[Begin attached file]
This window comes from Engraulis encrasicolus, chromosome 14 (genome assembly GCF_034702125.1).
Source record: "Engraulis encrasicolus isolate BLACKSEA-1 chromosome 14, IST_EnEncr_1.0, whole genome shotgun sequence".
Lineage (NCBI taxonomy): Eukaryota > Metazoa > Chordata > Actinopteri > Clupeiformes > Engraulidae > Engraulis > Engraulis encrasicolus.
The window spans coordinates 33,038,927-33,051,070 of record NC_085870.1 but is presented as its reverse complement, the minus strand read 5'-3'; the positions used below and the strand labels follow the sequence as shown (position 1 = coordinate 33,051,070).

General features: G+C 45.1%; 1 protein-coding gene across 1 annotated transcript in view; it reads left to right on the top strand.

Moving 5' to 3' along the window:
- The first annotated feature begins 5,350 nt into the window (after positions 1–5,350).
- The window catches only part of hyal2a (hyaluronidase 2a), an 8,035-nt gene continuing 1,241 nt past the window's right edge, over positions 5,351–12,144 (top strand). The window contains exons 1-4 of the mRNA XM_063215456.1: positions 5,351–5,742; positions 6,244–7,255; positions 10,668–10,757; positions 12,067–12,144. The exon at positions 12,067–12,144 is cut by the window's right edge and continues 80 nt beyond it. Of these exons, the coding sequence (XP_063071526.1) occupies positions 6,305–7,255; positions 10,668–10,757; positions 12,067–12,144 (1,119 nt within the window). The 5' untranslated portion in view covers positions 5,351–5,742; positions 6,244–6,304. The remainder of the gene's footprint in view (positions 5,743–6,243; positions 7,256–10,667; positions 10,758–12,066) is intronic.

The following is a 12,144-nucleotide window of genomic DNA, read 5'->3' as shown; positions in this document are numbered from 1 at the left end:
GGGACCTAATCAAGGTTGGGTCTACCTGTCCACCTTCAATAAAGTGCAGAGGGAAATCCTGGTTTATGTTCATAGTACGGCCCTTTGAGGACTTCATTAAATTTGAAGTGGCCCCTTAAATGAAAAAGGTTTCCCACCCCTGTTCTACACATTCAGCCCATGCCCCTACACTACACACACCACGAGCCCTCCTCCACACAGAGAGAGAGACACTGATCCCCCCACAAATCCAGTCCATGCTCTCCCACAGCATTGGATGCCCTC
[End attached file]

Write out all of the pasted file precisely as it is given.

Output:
This window comes from Engraulis encrasicolus, chromosome 14 (genome assembly GCF_034702125.1).
Source record: "Engraulis encrasicolus isolate BLACKSEA-1 chromosome 14, IST_EnEncr_1.0, whole genome shotgun sequence".
Lineage (NCBI taxonomy): Eukaryota > Metazoa > Chordata > Actinopteri > Clupeiformes > Engraulidae > Engraulis > Engraulis encrasicolus.
The window spans coordinates 33,038,927-33,051,070 of record NC_085870.1 but is presented as its reverse complement, the minus strand read 5'-3'; the positions used below and the strand labels follow the sequence as shown (position 1 = coordinate 33,051,070).

General features: G+C 45.1%; 1 protein-coding gene across 1 annotated transcript in view; it reads left to right on the top strand.

Moving 5' to 3' along the window:
- The first annotated feature begins 5,350 nt into the window (after positions 1–5,350).
- The window catches only part of hyal2a (hyaluronidase 2a), an 8,035-nt gene continuing 1,241 nt past the window's right edge, over positions 5,351–12,144 (top strand). The window contains exons 1-4 of the mRNA XM_063215456.1: positions 5,351–5,742; positions 6,244–7,255; positions 10,668–10,757; positions 12,067–12,144. The exon at positions 12,067–12,144 is cut by the window's right edge and continues 80 nt beyond it. Of these exons, the coding sequence (XP_063071526.1) occupies positions 6,305–7,255; positions 10,668–10,757; positions 12,067–12,144 (1,119 nt within the window). The 5' untranslated portion in view covers positions 5,351–5,742; positions 6,244–6,304. The remainder of the gene's footprint in view (positions 5,743–6,243; positions 7,256–10,667; positions 10,758–12,066) is intronic.

The following is a 12,144-nucleotide window of genomic DNA, read 5'->3' as shown; positions in this document are numbered from 1 at the left end:
GGGACCTAATCAAGGTTGGGTCTACCTGTCCACCTTCAATAAAGTGCAGAGGGAAATCCTGGTTTATGTTCATAGTACGGCCCTTTGAGGACTTCATTAAATTTGAAGTGGCCCCTTAAATGAAAAAGGTTTCCCACCCCTGTTCTACACATTCAGCCCATGCCCCTACACTACACACACCACGAGCCCTCCTCCACACAGAGAGAGAGACACTGATCCCCCCACAAATCCAGTCCATGCTCTCCCACAGCATTGGATGCCCTC